"He's filthy; he's a true No. 1 guy who can go out there and dominate, strike out 10-plus a game," Buehrle said before the White Sox series finale against the Blue Jays on Thursday. "You can see comparisons between him and Randy Johnson. When you're that filthy ... you can get away with a lot more than some other guys can."
Johnson, a five-time Cy Young Award winner, is one of the most dominant arms the game has seen. The left-hander made a living out of missing opposing players' bats, ranking second all time to Nolan Ryan with 4,875 career strikeouts.
Sale has a long way to go before he reaches Johnson's stature, but he's already widely considered one of the top lefties in baseball. Sale struck out 192 batters in as many innings as a 23-year-old last season, posting a 3.05 ERA.
"He's definitely one of the top arms in the league right now," Blue Jays outfielder Rajai Davis said.
Last season, Sale, a Florida native, struck out 24.9 percent of the batters he faced -- a rate topped by only Clayton Kershaw, Gio Gonzalez and Cole Hamels among left-handed starters.
After hearing what Buehrle had to say, Sale couldn't help but grin, even after coming off a loss in which he went seven strong innings against Toronto.
"It's awesome; he's one of the better ones," said Sale, who has recorded three quality starts in four outings to begin the season. "Good teammate, good person -- someone you like to have in your clubhouse, that's for sure. I like to believe I took a little bit from him while he was here."
White Sox pitching coordinator Curt Hasler said he hadn't thought about the comparison to Johnson, but he didn't blink when he heard it.
"That would be a great comparison, and I trust Buehrle," Hasler said. "[Johnson and Sale] have plus-plus stuff -- plus breaking balls -- and they're horses. Randy Johnson was a No. 1 for a lot years, and Chris can be that as well."
Sale broke into the big leagues in 2010 as a reliever before making the switch to the rotation last season. Now, pitching for a team that features a highly respected veteran in Jake Peavy, Sale is unequivocally the staff ace.
Sale had experience starting at Florida Gulf Coast University, but the conversion from a relief role to the rotation at the professional level isn't supposed to be as easy as Sale made it look.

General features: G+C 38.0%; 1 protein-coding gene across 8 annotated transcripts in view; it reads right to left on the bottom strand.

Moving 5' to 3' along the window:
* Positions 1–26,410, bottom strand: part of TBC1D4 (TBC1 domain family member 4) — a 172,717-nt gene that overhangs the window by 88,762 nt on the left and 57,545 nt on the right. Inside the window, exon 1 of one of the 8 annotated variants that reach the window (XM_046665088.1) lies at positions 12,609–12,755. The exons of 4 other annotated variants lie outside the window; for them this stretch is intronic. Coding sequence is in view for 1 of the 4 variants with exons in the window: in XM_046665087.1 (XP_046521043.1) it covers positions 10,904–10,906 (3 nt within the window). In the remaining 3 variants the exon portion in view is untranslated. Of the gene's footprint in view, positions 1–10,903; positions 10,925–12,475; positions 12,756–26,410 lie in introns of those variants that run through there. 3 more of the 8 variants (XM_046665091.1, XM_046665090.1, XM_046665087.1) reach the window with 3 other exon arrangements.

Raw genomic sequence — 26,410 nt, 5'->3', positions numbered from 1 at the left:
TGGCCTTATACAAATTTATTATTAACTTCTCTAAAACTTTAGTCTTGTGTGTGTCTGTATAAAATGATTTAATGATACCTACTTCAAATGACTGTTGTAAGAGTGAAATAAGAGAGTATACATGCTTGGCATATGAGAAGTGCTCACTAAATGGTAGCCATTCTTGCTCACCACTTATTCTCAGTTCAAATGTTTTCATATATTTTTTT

"He made the transition seamlessly," Hasler said. "It was a tremendous Draft pick by our people. Our guys saw No. 1 upside. Our scouts are tremendous."
Sale knows the added responsibilities that come with being the ace, especially after signing an extension that will pay him $32.5 million and upward of $60 million if two club options are picked up. But he's not letting his bank account, or his designation as Chicago's No. 1 starter, get to his head.
"I don't really like to put a lot of pressure on myself, or you're kind of putting yourself in a corner," Sale said. "I just go out there and do everything I can, compete as hard as I can compete and leave everything out on the field. Whatever that equals out to at the end of the day, I can live with that."
It's that type of humility that Buehrle says is so endearing.
"He's a great kid who has a good head on his shoulders," Buehrle said. "He's not a cocky guy. He goes out there and goes about his business."
And while Sale won't admit it, White Sox manager Robin Ventura said the lefty wants to be the top dog.
"He cares a lot about the guys he plays with and to be that guy [No. 1 starter]," Ventura said. "Some people don't want to be that guy, and he wants to be that guy.
"His desire to be the starter, a No. 1 type of guy, I think the older guys that are here that are on the staff, they have kind of helped him along, as far as his development."
Ventura is not going to get caught up in lofty comparisons, but he won't dispute the assertions made by Hasler and Buehrle.
"I don't think Chris necessarily throws as hard as consistently ... but the angle, everything else he creates, the slider is very similar," Ventura said. "Angle-wise, being tall and skinny and left-handed, there is a natural comparison."
Sale can light up the radar gun with mid-90s fastballs, has devastating break on his slider and throws a strong changeup.
Sale's future is bright -- and with the White Sox. There doesn't appear to be much that can stop the left-hander from chasing down Cy Young Awards of his own, while striking out scores of batters along the way, just like Johnson.
"He's pretty filthy," Buehrle said. "You see the numbers he threw up last year. He's going to be at the top of the rotation for a while."